History & Heritage
August 6, 2009


“Statesmen of World War I lamented afterward that if only the negotiations in the days before the first mobilizations had not been conducted by telegraph, the war might have been avoided.

“The problem, they said, was that none of the kings or foreign ministers of Europe had accustomed themselves to the speed of information, to the quantity of it that became available when telegraphs replaced letters.  And in their confusion, they felt they had to act and decide at the (then-blistering) speed of a telegraph machine. It destroyed their judgment.”

– Joshua Cooper Ramo, The Age of the Unthinkable

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Imagine the corner of Carrall and Hastings in the 1920s. 

At the B.C. Electric Railway headquarters (foreground on right), interurban trains were arriving  from places as far away as Chilliwack and Steveston.  From here, passengers could immediately transfer to a streetcar on Hastings that would connect them to any part of the city.

Down the street was City Hall, located in the Holden Building (centre left), one of the tallest towers in Vancouver. 

Across the street: the Beaux-Arts Merchant’s Bank building.  Up the street: the city’s premier department store, Woodward’s.

At the centre: the Hotel Pennsylvania.

Previously known as The Woods, the hotel must have been a place to meet, for business and pleasure.

And none who passed through this intersection could ever imagine how dramatically it would decline in the later decades of their century.  Just as we today are sceptical of the possibilities of change for the better in the Downtown East Side.

In fact many are fearful of any sign of improvement, concerned that gentrification will displace the most vulnerable.   In the stratified politics of Vancouver, that’s often why change is only embraced when the Left sees benefit.  So it was that COPE (later Vision) councillor Jim Green, who justifiably deserves the credit for the Woodward’s project, provided the catalyst for change that will transform this neighbourhood in the next few years.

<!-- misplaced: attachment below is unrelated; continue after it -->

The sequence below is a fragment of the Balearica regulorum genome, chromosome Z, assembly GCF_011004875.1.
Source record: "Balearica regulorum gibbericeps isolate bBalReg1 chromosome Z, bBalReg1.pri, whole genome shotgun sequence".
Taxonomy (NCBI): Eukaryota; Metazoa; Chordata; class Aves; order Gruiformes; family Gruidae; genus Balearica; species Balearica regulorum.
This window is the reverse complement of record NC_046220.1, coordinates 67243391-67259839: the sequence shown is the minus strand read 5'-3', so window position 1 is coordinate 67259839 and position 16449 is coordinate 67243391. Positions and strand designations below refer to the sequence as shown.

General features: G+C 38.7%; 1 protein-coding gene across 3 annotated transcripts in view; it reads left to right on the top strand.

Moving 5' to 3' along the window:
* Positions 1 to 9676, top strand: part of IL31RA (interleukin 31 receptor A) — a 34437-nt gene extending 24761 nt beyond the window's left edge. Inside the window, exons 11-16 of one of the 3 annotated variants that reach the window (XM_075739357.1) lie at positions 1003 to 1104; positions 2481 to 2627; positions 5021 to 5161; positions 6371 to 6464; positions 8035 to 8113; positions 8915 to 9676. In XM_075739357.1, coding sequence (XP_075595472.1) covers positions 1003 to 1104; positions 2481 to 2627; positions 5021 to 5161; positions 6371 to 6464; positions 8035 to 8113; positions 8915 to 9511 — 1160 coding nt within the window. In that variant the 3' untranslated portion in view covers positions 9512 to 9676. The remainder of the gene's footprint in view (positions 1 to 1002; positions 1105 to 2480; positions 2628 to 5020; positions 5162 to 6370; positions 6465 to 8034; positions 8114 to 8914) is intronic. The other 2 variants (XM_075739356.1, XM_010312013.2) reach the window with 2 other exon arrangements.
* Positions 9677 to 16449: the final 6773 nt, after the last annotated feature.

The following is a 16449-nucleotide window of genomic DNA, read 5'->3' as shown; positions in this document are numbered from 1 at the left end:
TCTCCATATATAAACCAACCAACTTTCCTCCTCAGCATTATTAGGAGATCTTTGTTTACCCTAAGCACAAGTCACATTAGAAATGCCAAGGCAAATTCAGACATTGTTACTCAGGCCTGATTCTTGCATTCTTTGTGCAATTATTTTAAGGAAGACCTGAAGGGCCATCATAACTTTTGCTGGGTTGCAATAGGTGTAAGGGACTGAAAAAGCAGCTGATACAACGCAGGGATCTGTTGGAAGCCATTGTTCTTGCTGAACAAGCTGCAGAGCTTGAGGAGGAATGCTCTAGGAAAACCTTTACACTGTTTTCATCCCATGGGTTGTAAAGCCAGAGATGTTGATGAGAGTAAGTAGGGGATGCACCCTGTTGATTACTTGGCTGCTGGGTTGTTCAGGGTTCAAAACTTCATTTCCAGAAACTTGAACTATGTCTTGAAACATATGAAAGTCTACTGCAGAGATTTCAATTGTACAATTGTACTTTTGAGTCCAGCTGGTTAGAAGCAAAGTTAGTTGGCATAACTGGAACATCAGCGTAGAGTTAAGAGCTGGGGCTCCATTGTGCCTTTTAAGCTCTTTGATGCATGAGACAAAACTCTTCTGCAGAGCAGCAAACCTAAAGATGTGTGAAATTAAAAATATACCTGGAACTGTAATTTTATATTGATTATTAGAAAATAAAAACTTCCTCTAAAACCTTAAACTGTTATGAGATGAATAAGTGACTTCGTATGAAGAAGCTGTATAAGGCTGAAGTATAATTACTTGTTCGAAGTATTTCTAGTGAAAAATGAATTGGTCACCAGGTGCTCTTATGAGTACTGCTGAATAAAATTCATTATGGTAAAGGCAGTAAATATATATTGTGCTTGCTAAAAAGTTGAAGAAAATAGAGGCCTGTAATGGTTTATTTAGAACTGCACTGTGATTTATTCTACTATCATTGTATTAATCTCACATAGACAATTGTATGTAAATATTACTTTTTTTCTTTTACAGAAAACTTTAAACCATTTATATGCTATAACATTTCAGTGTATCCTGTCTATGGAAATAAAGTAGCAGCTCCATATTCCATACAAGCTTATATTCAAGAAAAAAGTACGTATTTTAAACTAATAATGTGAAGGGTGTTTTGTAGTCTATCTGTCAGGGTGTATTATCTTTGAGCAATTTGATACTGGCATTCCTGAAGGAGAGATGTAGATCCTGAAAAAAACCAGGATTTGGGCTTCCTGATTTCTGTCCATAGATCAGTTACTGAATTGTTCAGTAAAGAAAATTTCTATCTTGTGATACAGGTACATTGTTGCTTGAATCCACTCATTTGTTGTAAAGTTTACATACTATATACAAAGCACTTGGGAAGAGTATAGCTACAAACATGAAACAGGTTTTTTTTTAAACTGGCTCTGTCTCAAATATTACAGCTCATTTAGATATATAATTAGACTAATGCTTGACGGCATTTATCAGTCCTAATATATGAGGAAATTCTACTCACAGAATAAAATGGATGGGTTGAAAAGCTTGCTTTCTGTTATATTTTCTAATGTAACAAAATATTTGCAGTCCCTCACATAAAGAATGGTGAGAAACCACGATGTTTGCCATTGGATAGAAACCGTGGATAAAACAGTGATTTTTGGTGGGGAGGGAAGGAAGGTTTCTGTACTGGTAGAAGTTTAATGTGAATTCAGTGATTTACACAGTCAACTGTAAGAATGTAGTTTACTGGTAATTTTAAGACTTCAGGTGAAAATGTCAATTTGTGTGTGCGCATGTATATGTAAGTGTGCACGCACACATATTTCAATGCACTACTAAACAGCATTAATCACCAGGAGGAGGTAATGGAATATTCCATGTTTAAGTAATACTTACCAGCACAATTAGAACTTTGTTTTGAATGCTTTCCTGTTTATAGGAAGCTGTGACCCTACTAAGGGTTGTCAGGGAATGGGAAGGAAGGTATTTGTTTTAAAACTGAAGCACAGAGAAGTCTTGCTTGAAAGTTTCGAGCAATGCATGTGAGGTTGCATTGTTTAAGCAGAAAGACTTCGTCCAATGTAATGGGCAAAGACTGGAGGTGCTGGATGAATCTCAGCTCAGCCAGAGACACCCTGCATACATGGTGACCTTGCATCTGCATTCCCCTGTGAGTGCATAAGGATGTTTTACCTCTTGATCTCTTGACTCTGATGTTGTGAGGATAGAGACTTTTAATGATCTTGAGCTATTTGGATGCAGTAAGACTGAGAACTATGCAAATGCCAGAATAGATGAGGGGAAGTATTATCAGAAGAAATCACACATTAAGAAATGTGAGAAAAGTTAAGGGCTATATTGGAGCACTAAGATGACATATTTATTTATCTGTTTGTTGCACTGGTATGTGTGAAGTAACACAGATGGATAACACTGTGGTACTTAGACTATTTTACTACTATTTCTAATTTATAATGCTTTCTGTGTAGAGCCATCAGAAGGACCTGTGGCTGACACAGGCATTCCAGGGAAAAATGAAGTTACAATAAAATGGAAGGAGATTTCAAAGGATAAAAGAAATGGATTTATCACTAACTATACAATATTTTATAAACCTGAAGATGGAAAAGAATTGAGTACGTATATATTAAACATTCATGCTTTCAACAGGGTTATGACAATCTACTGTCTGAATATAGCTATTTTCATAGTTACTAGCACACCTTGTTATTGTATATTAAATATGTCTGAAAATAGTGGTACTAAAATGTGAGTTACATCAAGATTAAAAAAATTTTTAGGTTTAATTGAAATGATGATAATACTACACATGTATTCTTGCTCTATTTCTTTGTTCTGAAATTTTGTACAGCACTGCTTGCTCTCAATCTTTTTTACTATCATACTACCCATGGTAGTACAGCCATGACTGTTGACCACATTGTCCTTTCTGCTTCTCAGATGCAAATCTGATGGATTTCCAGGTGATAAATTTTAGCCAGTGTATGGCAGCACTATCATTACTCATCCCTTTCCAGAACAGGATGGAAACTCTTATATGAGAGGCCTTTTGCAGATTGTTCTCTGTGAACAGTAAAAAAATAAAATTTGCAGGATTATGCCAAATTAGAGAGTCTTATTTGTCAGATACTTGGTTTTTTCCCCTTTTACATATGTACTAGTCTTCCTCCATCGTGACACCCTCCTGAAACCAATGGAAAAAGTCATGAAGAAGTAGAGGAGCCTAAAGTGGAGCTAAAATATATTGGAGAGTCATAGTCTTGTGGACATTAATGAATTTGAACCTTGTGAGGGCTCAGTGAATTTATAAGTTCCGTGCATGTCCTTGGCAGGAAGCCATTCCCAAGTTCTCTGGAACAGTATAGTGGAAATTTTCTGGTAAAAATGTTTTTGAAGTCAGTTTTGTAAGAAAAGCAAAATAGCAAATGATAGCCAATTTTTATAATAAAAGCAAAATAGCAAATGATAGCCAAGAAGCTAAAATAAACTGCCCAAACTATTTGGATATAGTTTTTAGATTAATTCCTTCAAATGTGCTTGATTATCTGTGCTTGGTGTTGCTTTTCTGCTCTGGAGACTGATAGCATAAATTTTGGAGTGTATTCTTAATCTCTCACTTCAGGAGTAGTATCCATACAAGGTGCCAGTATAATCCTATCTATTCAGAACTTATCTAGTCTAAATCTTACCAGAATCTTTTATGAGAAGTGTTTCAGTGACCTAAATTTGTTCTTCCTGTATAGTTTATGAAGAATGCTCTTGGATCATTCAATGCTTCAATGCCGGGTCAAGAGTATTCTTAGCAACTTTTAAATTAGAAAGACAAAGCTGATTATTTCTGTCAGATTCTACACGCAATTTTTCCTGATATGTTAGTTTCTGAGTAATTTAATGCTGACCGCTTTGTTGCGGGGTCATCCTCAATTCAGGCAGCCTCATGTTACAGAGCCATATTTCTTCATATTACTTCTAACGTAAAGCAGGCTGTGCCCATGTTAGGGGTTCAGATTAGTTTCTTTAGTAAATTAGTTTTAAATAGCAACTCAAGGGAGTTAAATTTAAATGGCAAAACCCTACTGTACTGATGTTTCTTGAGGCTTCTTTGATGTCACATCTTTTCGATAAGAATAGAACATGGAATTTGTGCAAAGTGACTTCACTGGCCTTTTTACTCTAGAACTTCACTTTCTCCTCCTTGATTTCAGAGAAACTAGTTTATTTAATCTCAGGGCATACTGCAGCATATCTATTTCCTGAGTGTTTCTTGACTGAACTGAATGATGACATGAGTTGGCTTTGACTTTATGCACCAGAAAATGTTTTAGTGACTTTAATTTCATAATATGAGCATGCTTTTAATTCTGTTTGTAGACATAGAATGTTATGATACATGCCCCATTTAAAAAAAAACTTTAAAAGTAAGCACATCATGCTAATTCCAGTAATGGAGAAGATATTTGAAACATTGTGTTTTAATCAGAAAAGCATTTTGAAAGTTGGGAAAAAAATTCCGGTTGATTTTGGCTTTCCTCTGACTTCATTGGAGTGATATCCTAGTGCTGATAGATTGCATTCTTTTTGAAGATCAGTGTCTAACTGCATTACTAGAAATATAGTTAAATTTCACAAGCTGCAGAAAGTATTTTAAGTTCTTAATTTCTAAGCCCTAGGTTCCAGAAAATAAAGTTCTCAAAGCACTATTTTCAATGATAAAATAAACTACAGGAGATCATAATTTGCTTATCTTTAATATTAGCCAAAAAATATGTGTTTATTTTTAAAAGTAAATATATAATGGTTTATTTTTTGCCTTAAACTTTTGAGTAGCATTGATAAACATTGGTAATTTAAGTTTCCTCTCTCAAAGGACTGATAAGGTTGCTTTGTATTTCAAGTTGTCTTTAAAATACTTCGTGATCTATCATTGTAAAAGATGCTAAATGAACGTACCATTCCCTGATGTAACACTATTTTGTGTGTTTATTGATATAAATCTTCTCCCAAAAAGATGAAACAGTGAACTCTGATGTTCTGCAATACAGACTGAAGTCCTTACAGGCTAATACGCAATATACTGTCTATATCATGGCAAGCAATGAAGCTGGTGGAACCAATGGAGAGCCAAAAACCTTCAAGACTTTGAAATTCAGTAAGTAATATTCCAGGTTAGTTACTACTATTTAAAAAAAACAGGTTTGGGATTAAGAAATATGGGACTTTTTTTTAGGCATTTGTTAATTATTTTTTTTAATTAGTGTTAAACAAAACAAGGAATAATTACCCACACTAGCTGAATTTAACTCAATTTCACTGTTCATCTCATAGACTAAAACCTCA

And yesterday, another sign of that change was lit.

The opening of 44 units for the homeless or at risk marked the end of a long journey for those in the Portland Hotel Society who struggled to transform a dismal, dangerous SRO into something of pride and hope for the Downtown East Side. (That’s Tom Laviolet of the Portland Hotel Society at the window.  The “Portland Hotel” was another name this building has known, preceded by “The Rainbow”.)  More here.

The hotel has been wonderfully restored, including the turret at top and a replica for the sign that punctuates the corner with a touch of neon:

But credit also to the City for extending the corner sidewalk and adding a gentle curve to Hastings where it bends:

And for allowing a replacement of the areaways underneath the Carrall Street sidewalk, including the glass tiles lit from below:

And to those who doubt this intersection will regain its vitality, just wait.  As the Carrall Street greenway is completed, as the streetcar is extended through the neighbourhood, as social housing projects replace the SROs, as more residents and businesses are welcome, the Pennsylvania will once again become the place to meet.

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From PT reader Andy Coupland:

You correctly identify the fabulous reno of the Portland Hotel in your recent picture piece. These days it’s known by its last commercial name – The Pennsylvania Hotel – and it’ll be getting a significant piece of signage to reflect that on the corner of the building. It was once the Woods Hotel – and the sign for that was much more impressive! As you know, the Portland name was re-used on the Arthur Erickson designed New Portland Hotel.

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Knute Berger, a regular writer in Seattle’s online e-mag Crosscut (The Tyee of the Evergreen City), has penned a reflection on his city that could as easily be applied to Vancouver.